The COVID-19 crisis has detrimentally impacted every industry over the past several months. While record numbers of Americans are filing for unemployment and communities around the country are facing serious health and economic crises, the social sector, responsible for supporting and engaging these communities, is desperately holding on while funding dries up.

As the pandemic shutdown began to unfold, we reached out to foundation and nonprofit leaders across the sector to look for stories and trends as well as some indication of what lies ahead. We conducted two rounds of surveys in March and April, receiving over 750 responses, a testament to the interest and desire of social sector organizations to both understand and adapt to the crisis.

The March survey results were sobering if not surprising. The April survey results confirmed that the damage we reported a month prior was enduring, and the future, at best, uncertain. In March, 70 percent of respondents reported revenue decreases, with some declining by 100 percent. The hardest hit groups included arts and culture organizations and school-based service providers, both seeing programs grind to a complete halt due to COVID-19. The losses reported in the first round were bad enough, but four weeks later, matters had gotten even worse, with 90 percent of respondents reporting further revenue losses, often substantial, and nearly half of respondents having to make additional reductions in staff. 91 percent of respondents had to curtail their services or adapt how they are provided.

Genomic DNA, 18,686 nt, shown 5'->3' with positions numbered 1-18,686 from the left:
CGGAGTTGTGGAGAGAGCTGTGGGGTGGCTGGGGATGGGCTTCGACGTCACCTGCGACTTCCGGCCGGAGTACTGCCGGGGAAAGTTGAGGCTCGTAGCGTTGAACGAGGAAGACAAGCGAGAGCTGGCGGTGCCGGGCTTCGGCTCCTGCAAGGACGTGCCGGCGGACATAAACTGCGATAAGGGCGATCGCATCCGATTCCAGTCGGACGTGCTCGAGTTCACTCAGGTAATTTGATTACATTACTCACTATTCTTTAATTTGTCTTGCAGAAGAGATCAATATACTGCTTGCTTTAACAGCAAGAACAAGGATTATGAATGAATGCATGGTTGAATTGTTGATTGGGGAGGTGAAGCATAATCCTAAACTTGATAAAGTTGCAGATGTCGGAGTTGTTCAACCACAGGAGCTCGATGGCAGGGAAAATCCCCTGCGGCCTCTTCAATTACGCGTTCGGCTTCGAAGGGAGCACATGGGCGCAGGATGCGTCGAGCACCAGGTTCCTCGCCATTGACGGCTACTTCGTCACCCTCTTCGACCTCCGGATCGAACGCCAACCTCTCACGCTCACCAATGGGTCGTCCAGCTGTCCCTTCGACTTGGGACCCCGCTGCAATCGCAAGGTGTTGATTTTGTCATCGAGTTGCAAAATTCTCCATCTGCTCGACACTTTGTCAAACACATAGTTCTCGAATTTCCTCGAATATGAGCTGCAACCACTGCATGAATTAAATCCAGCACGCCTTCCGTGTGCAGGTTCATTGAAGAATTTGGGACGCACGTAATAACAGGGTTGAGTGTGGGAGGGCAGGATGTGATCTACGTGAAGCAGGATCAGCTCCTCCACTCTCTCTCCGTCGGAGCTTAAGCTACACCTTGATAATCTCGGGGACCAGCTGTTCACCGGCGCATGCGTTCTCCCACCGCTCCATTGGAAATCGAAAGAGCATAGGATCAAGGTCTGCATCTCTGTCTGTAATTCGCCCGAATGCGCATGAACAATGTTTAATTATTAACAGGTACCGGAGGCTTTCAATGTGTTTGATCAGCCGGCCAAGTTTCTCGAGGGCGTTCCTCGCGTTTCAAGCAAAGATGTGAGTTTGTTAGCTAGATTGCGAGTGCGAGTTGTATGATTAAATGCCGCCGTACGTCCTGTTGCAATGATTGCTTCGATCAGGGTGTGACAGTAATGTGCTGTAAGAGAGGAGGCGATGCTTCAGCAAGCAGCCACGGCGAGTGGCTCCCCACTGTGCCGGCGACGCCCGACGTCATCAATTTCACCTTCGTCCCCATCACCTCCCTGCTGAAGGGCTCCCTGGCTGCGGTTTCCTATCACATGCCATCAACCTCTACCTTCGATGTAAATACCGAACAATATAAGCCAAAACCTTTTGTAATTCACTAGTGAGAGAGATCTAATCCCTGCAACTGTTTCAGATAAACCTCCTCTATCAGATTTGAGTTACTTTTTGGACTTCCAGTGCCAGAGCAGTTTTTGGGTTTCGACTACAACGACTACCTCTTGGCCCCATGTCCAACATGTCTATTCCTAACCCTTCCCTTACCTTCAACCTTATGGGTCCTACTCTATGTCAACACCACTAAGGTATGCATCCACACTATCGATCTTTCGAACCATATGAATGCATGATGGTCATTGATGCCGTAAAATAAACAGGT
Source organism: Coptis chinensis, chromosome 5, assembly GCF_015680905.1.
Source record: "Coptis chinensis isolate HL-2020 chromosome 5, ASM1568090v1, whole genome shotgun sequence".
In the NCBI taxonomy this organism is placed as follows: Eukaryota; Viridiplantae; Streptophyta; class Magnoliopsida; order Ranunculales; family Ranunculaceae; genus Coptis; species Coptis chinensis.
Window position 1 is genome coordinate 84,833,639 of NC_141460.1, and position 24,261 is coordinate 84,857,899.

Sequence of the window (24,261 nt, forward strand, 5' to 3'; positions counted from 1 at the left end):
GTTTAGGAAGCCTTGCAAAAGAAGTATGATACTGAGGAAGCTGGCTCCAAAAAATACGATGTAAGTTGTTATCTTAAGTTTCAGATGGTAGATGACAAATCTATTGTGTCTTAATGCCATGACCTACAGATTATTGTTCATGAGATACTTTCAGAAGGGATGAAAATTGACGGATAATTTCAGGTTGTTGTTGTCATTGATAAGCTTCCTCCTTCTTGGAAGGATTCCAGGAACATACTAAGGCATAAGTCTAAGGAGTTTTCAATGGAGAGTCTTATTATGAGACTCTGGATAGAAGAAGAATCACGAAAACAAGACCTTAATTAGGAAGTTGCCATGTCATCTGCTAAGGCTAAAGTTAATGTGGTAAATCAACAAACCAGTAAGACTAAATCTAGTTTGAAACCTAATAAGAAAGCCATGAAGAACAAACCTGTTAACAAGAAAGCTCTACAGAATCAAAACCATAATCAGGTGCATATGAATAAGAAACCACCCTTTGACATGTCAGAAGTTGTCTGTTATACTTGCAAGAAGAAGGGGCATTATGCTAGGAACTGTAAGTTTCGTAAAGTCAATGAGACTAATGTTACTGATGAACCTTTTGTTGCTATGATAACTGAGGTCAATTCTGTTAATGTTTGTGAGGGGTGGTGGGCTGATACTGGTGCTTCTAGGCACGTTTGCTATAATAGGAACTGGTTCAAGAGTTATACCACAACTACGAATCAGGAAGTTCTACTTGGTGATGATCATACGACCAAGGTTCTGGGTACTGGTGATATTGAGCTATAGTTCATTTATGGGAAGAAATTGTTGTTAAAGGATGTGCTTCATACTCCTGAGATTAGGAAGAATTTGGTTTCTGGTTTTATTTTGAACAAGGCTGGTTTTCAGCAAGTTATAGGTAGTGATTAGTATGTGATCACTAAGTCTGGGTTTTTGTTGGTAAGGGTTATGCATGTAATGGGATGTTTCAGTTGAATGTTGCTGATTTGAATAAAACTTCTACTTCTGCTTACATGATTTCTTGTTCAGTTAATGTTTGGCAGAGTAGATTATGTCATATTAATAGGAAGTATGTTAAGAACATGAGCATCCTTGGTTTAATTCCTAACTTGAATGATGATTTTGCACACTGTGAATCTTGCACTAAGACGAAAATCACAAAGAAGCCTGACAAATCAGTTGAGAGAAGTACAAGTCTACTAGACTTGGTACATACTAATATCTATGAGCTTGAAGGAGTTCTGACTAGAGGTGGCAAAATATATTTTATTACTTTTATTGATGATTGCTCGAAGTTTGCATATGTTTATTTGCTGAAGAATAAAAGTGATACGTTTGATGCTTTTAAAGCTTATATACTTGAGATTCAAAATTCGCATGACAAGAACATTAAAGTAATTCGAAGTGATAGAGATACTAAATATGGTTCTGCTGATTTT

Philanthropy has stepped up its giving; now is the time for you to consider the immediate needs of the organizations you support by further increasing funding.

As a family foundation, you may consider supporting grantees right now through accelerating and lifting restrictions on funding, delaying (or even removing) reporting requirements, offering technical assistance and capacity building initiatives, and reassuring grantees of your continued commitment to support them beyond the pandemic.

Read the full article about how family philanthropy can help nonprofits by David La Piana and Madison McAleese at the National Center for Family Philanthropy.